The purpose of this study was to investigate potential differences between two pilot groups; the first was a sample of individuals who have not been involved in an accident and the second was a sample of pilots from the National Transportation Safety Board (NTSB) accident database. Factors investigated included flight time, pilot flight review status, pilot certification, employment as a professional pilot, gender, and age. This study was guided by the exigent literature on aviation accidents with a primary focus on general aviation pilot accident attributes. Non-accident pilot participation was solicited through various aviation-related websites and a total of 1,829 usable cases were collected. From the NTSB database, 19,821 cases were deemed to have all of the necessary variables for analysis. Mann- Whitney U tests found significant differences in age (U = 9377426.5, p < 0.001, r = 0.233) and flight time (U = 5501468.5, p < 0.001, r = 0.356). Logistic regression was then calculated to provide improved understanding of how the variables may be used to categorize pilots in accident and non-accident groupings. The model showed a significant improvement over random assignment (x2  = 4912.89, p < 0.001) and was able to successfully identify 98.9% of accident pilots and 34.9% of non-accident pilots. Significant factors that were identified included that if an individual that was employed as a professional pilot (correlation value = -.388) or as his or her age decreased (correlation value = -.522), he or she is more likely to be within the accident pilot classification. The investigated variables showed some indication of predictive value and shed some insight onto what factors may be associated with accident risk. Suggestions for future research are also included.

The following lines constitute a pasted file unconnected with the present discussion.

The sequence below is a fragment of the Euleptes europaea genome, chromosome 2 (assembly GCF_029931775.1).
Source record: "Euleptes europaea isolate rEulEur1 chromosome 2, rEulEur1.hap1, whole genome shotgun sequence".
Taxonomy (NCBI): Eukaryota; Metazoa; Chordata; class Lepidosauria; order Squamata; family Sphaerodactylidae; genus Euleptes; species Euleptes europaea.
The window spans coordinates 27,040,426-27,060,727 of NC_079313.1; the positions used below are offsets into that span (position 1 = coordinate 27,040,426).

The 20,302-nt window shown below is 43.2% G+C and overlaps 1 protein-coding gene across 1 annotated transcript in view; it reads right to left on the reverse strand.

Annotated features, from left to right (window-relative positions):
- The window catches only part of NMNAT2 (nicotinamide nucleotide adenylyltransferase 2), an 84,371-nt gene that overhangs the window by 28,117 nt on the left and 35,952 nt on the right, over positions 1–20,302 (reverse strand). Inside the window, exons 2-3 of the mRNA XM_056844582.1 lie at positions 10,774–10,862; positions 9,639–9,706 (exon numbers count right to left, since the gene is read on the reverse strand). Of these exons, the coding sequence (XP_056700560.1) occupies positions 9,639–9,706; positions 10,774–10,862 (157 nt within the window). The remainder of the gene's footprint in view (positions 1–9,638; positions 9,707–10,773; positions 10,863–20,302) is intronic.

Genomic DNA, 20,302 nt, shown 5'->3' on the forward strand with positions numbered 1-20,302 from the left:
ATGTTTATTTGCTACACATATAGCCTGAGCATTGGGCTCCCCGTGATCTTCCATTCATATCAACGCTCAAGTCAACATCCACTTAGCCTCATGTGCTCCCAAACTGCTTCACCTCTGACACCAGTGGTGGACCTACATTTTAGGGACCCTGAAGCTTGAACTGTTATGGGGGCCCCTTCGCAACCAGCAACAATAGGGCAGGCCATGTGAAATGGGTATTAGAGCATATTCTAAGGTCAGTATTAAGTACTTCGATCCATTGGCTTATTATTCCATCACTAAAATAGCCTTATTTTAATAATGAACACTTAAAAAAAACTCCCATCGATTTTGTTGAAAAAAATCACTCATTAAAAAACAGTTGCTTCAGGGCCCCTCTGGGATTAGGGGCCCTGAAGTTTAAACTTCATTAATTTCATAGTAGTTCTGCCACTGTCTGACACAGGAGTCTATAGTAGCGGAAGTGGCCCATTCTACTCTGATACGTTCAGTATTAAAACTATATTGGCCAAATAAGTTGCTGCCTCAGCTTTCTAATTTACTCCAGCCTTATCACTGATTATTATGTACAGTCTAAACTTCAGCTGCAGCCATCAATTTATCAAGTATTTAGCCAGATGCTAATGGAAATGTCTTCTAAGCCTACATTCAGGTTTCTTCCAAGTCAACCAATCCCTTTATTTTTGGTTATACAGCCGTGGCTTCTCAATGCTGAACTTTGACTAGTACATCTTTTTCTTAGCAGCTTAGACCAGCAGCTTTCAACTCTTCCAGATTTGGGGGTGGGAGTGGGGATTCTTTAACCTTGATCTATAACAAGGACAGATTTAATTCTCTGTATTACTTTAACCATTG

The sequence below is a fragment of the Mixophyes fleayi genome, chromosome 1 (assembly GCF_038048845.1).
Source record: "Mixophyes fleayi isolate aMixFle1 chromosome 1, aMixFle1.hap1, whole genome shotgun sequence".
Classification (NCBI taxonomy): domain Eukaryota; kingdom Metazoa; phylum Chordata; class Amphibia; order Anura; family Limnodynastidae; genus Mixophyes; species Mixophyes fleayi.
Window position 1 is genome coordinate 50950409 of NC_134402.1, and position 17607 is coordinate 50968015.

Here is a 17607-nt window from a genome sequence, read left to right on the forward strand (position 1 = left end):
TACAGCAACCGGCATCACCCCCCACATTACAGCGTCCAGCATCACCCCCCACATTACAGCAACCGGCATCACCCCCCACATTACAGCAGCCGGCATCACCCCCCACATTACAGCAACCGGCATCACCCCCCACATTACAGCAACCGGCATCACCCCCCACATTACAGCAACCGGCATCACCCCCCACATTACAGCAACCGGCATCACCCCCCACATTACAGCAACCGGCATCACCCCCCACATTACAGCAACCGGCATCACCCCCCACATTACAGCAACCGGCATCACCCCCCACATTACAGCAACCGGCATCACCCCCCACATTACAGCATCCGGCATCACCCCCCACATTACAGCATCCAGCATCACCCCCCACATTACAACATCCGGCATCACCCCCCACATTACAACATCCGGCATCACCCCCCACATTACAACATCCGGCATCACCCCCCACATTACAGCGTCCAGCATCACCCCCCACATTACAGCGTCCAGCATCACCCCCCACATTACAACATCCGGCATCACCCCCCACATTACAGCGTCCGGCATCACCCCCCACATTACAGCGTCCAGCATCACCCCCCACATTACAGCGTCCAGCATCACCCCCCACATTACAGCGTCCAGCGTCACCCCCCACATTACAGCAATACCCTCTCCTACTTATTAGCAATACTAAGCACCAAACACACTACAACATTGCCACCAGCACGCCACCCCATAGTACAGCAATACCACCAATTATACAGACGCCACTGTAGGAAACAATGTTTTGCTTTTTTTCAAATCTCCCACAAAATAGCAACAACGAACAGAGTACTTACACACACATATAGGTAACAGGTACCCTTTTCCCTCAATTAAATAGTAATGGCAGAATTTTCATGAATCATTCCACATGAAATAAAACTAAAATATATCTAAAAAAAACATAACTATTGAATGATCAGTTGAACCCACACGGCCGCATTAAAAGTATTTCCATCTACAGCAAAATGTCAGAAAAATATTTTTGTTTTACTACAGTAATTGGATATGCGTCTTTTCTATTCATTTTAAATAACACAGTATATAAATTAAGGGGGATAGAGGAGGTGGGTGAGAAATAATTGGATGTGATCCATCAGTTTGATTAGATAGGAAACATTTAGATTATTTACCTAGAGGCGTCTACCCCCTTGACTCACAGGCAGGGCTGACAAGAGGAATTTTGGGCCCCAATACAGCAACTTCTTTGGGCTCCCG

Ison, David C.
"Comparative Analysis of Accident and Non-Accident Pilots,"
Journal of Aviation Technology and Engineering:
2, Article 2.
Available at: https://doi.org/10.7771/2159-6670.1103